European defence and security [What Think Tanks are thinking] – “Russia’s military build-up around Ukraine, as well as fears of an armed conflict between the two countries, have highlighted the importance of the on-going debate about how to strengthen the European Union’s Common Security and Defence Policy (CSDP). On 17 February, the European Parliament adopted resolutions calling for a more ambitious CSDP, to counter threats such as terrorism, cyber-attacks, exploitation of migration for political purposes, and foreign interference. The Parliament has also welcomed the work of governments on the Strategic Compass, a long-term plan for the EU to become a better provider of security, to act faster and more decisively to protect EU values and interests, and to contribute to international peace. The adoption of the Compass would also help the EU to achieve a stronger degree of strategic autonomy. This note gathers links to the recent publications and commentaries from many international think tanks on European defence and security. Recent reports on the Ukrainian crisis can be found in a previous item from the ‘What think tanks are thinking’ series.”

Impact of drugs on communities [Flash Eurobarometer 459] – “54% of respondents think that drug use or dealing is a serious problem in their community, 35% perceive an increase of the drug related problems in their local area over the past few years. 67% are concerned about the availability and consumption of drugs among children and teenagers in those areas. Drug use is also considered a cause of youth crime by 72%, stealing, theft or burglary (66%) and violent crime or murder (58%) as well as of corruption (39%).”

Defending Democracy | Empowering Citizens [Eurobarometer 96.2] – “Defending the value of democracy should be the European Parliament’s top priority, says the EP Autumn 2021 Eurobarometer (96.2). A third of respondents (32%) sees democracy as most important value to defend, followed by freedom of speech and thought (27%) and the protection of human rights (25%). In terms of policy priorities, citizens put public health first with 42%, followed by poverty and social exclusion (40%) as well as climate change (39%). The survey also shows the continued strong public support for the European Parliament, with 58% backing a more important role for Parliament in the future. The survey 96.2 was carried out by Kantar Public between 1 November and 2 December 2021 in all 27 EU Member States.”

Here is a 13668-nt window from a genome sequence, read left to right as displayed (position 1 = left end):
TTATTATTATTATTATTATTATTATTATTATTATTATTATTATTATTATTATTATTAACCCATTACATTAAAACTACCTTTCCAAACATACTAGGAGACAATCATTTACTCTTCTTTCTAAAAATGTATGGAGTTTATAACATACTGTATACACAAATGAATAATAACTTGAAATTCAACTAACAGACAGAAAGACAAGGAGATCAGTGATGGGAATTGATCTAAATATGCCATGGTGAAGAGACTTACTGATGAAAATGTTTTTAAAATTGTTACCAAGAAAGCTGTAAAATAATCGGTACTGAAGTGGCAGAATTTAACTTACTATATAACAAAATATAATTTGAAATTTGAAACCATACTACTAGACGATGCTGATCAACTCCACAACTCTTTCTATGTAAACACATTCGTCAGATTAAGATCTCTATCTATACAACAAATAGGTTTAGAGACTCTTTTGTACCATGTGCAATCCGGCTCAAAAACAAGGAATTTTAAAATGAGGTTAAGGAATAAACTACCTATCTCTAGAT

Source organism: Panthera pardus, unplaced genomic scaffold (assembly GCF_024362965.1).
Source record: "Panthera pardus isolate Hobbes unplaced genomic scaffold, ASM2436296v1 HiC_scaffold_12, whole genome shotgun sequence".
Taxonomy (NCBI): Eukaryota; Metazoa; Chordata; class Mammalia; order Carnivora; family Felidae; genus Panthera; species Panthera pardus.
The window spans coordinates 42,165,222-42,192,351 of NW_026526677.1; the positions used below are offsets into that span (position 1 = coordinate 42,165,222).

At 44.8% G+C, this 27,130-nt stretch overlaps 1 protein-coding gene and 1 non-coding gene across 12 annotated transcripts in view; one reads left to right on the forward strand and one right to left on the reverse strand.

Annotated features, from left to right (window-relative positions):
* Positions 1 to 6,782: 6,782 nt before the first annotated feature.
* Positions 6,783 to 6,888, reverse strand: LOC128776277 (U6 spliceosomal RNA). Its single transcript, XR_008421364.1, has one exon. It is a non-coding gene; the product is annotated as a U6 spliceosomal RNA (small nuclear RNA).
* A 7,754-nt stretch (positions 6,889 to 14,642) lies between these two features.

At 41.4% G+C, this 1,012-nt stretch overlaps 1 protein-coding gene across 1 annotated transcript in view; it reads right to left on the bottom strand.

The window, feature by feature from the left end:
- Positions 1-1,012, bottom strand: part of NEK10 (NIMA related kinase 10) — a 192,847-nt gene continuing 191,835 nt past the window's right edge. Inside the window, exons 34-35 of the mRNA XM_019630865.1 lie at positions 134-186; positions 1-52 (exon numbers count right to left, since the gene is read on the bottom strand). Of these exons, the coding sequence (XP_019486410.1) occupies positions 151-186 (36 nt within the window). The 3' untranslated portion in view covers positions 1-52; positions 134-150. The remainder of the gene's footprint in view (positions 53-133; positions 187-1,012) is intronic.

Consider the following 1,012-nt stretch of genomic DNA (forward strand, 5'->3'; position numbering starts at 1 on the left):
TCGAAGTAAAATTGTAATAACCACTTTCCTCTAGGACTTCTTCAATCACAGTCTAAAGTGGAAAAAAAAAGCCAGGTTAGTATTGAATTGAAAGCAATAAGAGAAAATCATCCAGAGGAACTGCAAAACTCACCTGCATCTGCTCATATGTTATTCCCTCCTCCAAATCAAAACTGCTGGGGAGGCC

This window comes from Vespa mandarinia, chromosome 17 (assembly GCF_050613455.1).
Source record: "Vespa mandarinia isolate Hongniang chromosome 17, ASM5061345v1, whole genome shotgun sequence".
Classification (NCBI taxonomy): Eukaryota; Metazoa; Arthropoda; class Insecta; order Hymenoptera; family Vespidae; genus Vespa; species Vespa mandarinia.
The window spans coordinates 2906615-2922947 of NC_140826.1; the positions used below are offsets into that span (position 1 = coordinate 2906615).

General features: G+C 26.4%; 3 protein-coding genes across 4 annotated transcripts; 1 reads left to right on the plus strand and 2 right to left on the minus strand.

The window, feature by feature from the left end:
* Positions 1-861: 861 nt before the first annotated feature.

Official Statistics

Outcomes for disabled people in the UK: 2021 – “Outcomes for disabled people across areas of life including education, employment, social participation, housing, well-being, loneliness and crime. Analysis by disability status and by age, sex, impairment type and severity, and country and region, based on survey data.”

Low carbon and renewable energy economy, UK: 2020 – “Estimates of the size of the UK’s green economy from the Low Carbon and Renewable Energy Economy Survey, including turnover and employment.”

Attitudes towards COVID-19 among passengers travelling into and out of the UK: July 2021 to December 2021 – “Monthly figures on the attitudes of UK and overseas residents arriving and departing the UK towards COVID-19 restrictions and guidance, and the proportion who had been vaccinated, using unweighted results from the International Passenger Survey for the period covering July to December 2021 and the Civil Aviation Authority’s Departing Passengers Survey for the period covering July to December 2021 (experimental statistics).”


If you’d like to know more about official publications just get in touch with us at the Maps, Official Publications and Statistics Unit Monday to Friday, 9 am to 5 pm. Our enquiry desk is currently closed, however we can be contacted by email at library-mapsandop@glasgow.ac.uk



Categories: Library, Official Publications